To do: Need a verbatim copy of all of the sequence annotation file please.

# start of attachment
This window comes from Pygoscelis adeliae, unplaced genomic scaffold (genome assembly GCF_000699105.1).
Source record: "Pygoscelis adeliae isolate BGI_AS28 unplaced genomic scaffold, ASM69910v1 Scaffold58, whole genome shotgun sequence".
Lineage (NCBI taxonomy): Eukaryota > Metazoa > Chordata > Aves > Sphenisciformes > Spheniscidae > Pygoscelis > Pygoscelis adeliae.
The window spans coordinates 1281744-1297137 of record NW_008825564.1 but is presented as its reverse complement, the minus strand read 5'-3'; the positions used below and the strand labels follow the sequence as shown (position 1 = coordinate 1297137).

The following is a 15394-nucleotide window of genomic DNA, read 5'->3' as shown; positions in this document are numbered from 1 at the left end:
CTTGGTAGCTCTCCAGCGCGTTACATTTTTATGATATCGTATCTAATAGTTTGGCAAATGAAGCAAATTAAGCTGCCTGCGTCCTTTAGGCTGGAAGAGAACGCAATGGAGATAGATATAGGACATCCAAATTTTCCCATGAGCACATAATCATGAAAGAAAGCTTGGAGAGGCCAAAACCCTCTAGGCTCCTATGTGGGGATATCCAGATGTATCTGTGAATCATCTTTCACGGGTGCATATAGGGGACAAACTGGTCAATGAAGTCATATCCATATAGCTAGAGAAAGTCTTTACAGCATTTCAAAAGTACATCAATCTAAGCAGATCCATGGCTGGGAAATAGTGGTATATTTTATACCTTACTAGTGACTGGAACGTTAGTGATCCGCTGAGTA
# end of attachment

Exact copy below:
This window comes from Pygoscelis adeliae, unplaced genomic scaffold (genome assembly GCF_000699105.1).
Source record: "Pygoscelis adeliae isolate BGI_AS28 unplaced genomic scaffold, ASM69910v1 Scaffold58, whole genome shotgun sequence".
Lineage (NCBI taxonomy): Eukaryota > Metazoa > Chordata > Aves > Sphenisciformes > Spheniscidae > Pygoscelis > Pygoscelis adeliae.
The window spans coordinates 1281744-1297137 of record NW_008825564.1 but is presented as its reverse complement, the minus strand read 5'-3'; the positions used below and the strand labels follow the sequence as shown (position 1 = coordinate 1297137).

The following is a 15394-nucleotide window of genomic DNA, read 5'->3' as shown; positions in this document are numbered from 1 at the left end:
CTTGGTAGCTCTCCAGCGCGTTACATTTTTATGATATCGTATCTAATAGTTTGGCAAATGAAGCAAATTAAGCTGCCTGCGTCCTTTAGGCTGGAAGAGAACGCAATGGAGATAGATATAGGACATCCAAATTTTCCCATGAGCACATAATCATGAAAGAAAGCTTGGAGAGGCCAAAACCCTCTAGGCTCCTATGTGGGGATATCCAGATGTATCTGTGAATCATCTTTCACGGGTGCATATAGGGGACAAACTGGTCAATGAAGTCATATCCATATAGCTAGAGAAAGTCTTTACAGCATTTCAAAAGTACATCAATCTAAGCAGATCCATGGCTGGGAAATAGTGGTATATTTTATACCTTACTAGTGACTGGAACGTTAGTGATCCGCTGAGTA